Zero Air Time on CBS Evening News For Latest Weiner Sex Scandal

CBS Evening News stood out among the Big Three evening newscasts on Tuesday in their failure to cover former Rep. Anthony Weiner's admission that he sent lewd text messages even after his resignation in 2011. The CBS show apparently deemed the British royal family's new baby, the doping scandal in baseball, and whale watching to be more important news items. ABC's World News and NBC Nightly News both devoted air time to the Weiner story.

The network finally reported on the latest revelations about the disgraced politician on Wednesday's CBS This Morning, but failed to point out his Democratic affiliation. Jan Crawford merely identified him as a "former U.S. congressman turned New York City mayoral candidate."

CBS Evening News led with a 2 minute and 42 second report on the public debut of Prince William and Princess Kate's newborn son. The newscast immediately followed this with a 2 minute and 26 seconds report on the suspension of Milwaukee Brewers outfielder Ryan Braun for the remainder of the baseball season, and the possible upcoming punishment of other players as a result of the doping scandal. At the end of the broadcast, the show aired a 2 minute and 13 second segment on three divers' near-miss with feeding humpback whales.

The following morning, CBS This Morning led with Crawford's report on the latest Weiner scandal. Anchor Charlie Rose introduced the segment by trumpeting "the story that is rocking the political world again", and co-anchor Norah O'Donnell continued that new revelations "could cost him a shot at political redemption for his campaign for mayor of New York City".

Crawford first noted that "Weiner led people to believe he had put all this sexting behind him – went through therapy – when he resigned in disgrace in 2011. And then, he built this campaign for mayor on the idea of redemption and second chances. But yesterday, he admitted he was still sending lewd texts last summer." She then spent most of her report outlining what took place when the Democrat's obscene messaging first emerged, which ultimately led to his resignation, and what the latest developments were.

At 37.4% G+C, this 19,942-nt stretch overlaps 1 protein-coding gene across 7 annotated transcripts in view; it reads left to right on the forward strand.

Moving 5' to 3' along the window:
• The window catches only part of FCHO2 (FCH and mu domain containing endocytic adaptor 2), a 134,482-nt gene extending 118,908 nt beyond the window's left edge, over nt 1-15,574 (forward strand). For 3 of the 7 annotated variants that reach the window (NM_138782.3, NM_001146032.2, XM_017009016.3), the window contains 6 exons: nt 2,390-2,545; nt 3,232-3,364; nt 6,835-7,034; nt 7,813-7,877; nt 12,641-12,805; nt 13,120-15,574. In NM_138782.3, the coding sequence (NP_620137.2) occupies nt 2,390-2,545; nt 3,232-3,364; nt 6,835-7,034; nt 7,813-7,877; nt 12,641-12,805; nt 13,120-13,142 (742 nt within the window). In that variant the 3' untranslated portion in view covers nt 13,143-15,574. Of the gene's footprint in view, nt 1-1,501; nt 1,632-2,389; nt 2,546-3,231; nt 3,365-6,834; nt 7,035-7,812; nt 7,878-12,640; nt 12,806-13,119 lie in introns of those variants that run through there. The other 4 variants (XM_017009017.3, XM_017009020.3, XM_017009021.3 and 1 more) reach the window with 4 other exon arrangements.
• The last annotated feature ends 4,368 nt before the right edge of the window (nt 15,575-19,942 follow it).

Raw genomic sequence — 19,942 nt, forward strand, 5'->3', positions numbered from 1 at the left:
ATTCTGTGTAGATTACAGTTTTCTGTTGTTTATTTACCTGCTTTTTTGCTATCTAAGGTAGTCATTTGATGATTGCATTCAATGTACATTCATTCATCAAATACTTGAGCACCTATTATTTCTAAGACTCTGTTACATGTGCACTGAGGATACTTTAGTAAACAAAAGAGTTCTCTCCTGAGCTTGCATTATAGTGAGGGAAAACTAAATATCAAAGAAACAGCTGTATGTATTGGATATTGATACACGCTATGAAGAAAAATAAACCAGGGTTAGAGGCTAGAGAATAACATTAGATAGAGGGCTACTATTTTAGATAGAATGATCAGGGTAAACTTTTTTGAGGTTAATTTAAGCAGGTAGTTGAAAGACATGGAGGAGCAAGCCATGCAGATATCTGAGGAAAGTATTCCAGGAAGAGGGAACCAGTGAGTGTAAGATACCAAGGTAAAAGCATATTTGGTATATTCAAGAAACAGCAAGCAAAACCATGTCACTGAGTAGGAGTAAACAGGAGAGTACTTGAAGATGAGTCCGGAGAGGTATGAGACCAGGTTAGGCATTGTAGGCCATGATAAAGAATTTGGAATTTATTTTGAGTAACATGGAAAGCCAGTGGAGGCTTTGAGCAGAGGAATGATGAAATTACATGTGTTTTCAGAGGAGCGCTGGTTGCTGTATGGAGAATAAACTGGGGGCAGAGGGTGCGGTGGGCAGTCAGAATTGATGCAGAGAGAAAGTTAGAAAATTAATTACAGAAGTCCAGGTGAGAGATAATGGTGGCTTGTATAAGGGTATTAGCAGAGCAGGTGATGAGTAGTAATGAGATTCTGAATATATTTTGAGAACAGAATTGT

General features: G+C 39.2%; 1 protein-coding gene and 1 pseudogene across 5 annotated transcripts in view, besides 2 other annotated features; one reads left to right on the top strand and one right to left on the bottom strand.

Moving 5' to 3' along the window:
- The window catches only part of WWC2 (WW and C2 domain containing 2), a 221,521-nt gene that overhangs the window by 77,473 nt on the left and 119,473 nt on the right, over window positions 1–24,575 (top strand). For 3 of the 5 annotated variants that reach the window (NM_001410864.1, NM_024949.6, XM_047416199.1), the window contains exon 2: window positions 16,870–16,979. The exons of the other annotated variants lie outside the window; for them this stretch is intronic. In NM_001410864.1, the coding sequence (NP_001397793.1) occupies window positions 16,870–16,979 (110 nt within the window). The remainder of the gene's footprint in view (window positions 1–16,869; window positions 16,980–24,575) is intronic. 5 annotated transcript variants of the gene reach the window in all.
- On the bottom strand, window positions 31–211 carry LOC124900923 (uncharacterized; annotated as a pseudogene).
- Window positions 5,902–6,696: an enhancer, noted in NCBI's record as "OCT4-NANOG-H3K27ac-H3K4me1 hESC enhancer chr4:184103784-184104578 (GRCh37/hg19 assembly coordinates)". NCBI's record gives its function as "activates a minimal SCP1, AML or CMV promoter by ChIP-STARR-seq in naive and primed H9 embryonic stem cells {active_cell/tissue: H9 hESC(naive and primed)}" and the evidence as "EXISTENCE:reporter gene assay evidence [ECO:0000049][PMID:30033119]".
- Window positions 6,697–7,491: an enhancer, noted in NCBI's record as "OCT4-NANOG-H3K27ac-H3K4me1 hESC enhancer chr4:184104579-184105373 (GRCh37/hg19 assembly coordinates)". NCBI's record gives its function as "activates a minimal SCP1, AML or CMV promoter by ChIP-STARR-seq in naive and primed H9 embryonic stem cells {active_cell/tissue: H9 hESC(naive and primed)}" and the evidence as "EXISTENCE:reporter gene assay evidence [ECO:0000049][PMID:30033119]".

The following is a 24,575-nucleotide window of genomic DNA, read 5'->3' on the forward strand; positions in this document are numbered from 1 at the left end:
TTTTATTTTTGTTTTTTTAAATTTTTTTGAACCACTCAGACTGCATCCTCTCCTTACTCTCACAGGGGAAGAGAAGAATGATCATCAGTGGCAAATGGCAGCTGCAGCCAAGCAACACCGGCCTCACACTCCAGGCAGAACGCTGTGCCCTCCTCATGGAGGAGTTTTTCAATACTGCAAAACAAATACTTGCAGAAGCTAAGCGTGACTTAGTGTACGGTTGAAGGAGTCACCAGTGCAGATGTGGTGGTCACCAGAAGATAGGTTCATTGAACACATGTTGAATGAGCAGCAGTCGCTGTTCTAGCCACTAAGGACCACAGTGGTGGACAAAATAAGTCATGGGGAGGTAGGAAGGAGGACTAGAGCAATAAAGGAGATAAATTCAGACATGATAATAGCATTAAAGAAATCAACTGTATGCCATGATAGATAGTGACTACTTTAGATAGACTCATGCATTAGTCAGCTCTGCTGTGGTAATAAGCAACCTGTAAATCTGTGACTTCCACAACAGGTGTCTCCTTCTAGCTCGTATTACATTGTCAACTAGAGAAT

The CBS journalist, along with Rose and O'Donnell, also zeroed in on Weiner's wife, Huma Abedin, who also spoke at her husband's Tuesday press conference, where he acknowledged his post-resignation indecent behavior. Crawford pointed out how Abedin is a "longtime aide to Hillary Clinton". O'Donnell added how the mayoral candidate's spouse is supposedly "widely respected and regarded." But all three on-air personalities couldn't be bothered to explicitly mention the former congressman's party identification during this segment, and in a follow-up segment during the 8 am Eastern hour.

CBS, along with its Big Three counterparts, have also omitted the political affiliation of San Diego Mayor Bob Filner, another former congressman who has recently been embroiled in a sex scandal. CBS This Morning initially reported that Filner is the West Coast city's "first Democratic mayor in twenty years," but discontinued noting that information in subsequent reports.

The full transcript of Jan Crawford's report from the 7 am Eastern hour of Wednesday's CBS This Morning:


CHARLIE ROSE: We begin with the story that is rocking the political world again. Former New York Congressman Anthony Weiner is now admitting his role in a new sexting scandal involving explicit text messages.

NORAH O'DONNELL: Weiner says he continued sending inappropriate messages to young women long after resigning in the scandal two years ago. This time, it could cost him a shot at political redemption for his campaign for mayor of New York City.

Jan Crawford is with us. Jan, good morning.

JAN CRAWFORD: Well, good morning, Norah; good morning, Charlie. You know, it is the timing of this, I think, that is the stunner. Anthony Weiner led people to believe he had put all this sexting behind him – went through therapy – when he resigned in disgrace in 2011. And then, he built this campaign for mayor on the idea of redemption and second chances. But yesterday, he admitted he was still sending lewd texts last summer, after he had that therapy, and after his wife had had a baby.